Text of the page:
Are radical and determined people attracted to towns where there are already radical and determined people or do people become radical and determined by living in a radical and determined town?
Travelled to Leiston in Suffolk to visit a museum and find out more about a pioneering doctor. On arriving, I discover a town that belies its conservative surroundings and has been, and probably still is, a pretty radical hub.
The road sign on entering Leiston has the byline A Fairtrade Town, which immediately warmed me to the place. It was once a thriving industrial hub, with the Garrett factory employing several hundred people before it closed in 1981, ‘with a full order book’ after being acquired by ‘an asset stripper’, according to a local man speaking to me. The Sizewell nuclear power plant is a few miles away besides a long sandy beach and now provides the majority of local employment along with the associated service companies and agriculture.
The town is quaint in places. The broad age range of people on the streets, from young boys riding their bikes to those of retirement age, all appearing relaxed. There is a fine selection of shops, including a good vegetarian cafe, Simply Delicious, where an excellent lunch was a reasonable £4.50.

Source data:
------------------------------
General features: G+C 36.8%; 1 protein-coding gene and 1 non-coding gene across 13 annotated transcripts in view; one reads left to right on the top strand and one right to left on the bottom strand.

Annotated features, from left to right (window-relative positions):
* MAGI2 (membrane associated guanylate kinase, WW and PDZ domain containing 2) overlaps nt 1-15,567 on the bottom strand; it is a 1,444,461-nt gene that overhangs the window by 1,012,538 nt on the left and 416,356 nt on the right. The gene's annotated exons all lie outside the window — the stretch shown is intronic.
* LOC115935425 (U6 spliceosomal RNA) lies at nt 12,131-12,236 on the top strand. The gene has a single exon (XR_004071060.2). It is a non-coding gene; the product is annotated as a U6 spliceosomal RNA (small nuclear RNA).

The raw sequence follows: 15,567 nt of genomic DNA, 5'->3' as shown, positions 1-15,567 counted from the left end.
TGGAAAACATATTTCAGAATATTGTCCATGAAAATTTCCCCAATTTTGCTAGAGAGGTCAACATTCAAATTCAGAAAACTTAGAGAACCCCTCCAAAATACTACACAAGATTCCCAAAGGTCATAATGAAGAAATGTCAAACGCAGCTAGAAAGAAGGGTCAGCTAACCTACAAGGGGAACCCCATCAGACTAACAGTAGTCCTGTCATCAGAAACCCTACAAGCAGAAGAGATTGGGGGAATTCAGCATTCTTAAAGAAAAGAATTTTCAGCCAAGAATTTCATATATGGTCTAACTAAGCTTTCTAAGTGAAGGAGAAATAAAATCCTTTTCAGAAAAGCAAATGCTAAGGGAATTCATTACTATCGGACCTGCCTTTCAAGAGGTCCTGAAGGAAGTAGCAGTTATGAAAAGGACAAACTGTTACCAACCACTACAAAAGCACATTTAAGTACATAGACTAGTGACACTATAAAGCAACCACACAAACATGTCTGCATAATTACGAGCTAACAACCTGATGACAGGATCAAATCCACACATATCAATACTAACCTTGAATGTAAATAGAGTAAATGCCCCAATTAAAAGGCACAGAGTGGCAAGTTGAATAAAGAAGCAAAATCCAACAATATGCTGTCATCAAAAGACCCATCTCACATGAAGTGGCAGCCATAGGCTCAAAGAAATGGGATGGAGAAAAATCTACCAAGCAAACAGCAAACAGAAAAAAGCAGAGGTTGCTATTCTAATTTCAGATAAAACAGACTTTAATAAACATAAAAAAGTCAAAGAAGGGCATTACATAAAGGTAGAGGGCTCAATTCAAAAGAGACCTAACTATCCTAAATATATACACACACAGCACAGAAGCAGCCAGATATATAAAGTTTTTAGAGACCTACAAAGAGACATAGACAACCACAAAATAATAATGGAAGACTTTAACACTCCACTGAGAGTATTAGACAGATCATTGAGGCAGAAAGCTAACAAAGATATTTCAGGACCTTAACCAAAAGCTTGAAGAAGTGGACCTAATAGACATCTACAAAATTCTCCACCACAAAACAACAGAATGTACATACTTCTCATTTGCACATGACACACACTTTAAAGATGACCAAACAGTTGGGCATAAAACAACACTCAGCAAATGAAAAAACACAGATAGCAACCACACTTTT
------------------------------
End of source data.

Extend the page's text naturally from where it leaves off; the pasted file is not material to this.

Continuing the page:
My attraction to Leiston was The Long Shop Museum and to find out more about Suffolk’s industrial base and the life of Elizabeth Garrett, the country’s first registered female doctor. Beside the museum, the beautiful surrounding countryside, beaches and the power station are the main visitor attractions.
What was striking on driving and walking around the town was the amount of posters protesting against various schemes; from ‘No Wind Farm’ to ‘No Sizewell Worker Accommodation’. Researching a little deeper Leiston has a bit of a reputation for resisting convention. As well as Elizabeth Garrett and the campaign to create the museum, Leiston is also “famous as the home of the Summerhill School, founded by A.S. Neill in the 1920s as the first major “free school” – referring to freedom in education.” (Wikipedia)
Clockwise. 1. The Long Shop building, 2. Sizewell nuclear power plant, 3. Early warning system against bombing during World War Two, and 4. Restored Leiston Film Theatre | John McKiernan
Like Minds Form Hubs
Namby (Not In My Back Yard) is a label often placed on groups who resist change by those seeking to profit in some form from that change. The town does not have a Namby feel, see Leiston and Sizewell, instead it has an independently minded, considerate atmosphere, where people chew over options before deciding to agree or oppose. This is purely conjecture on my part.
There are plenty of examples around the town where the local people have made the town what it is today. This led me to question whether radical determination I felt is what attracts people who are radical and determined or whether by living in the town people become radical and determined?
Associated post, Elizabeth Garrett Anderson.
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Images: John McKiernan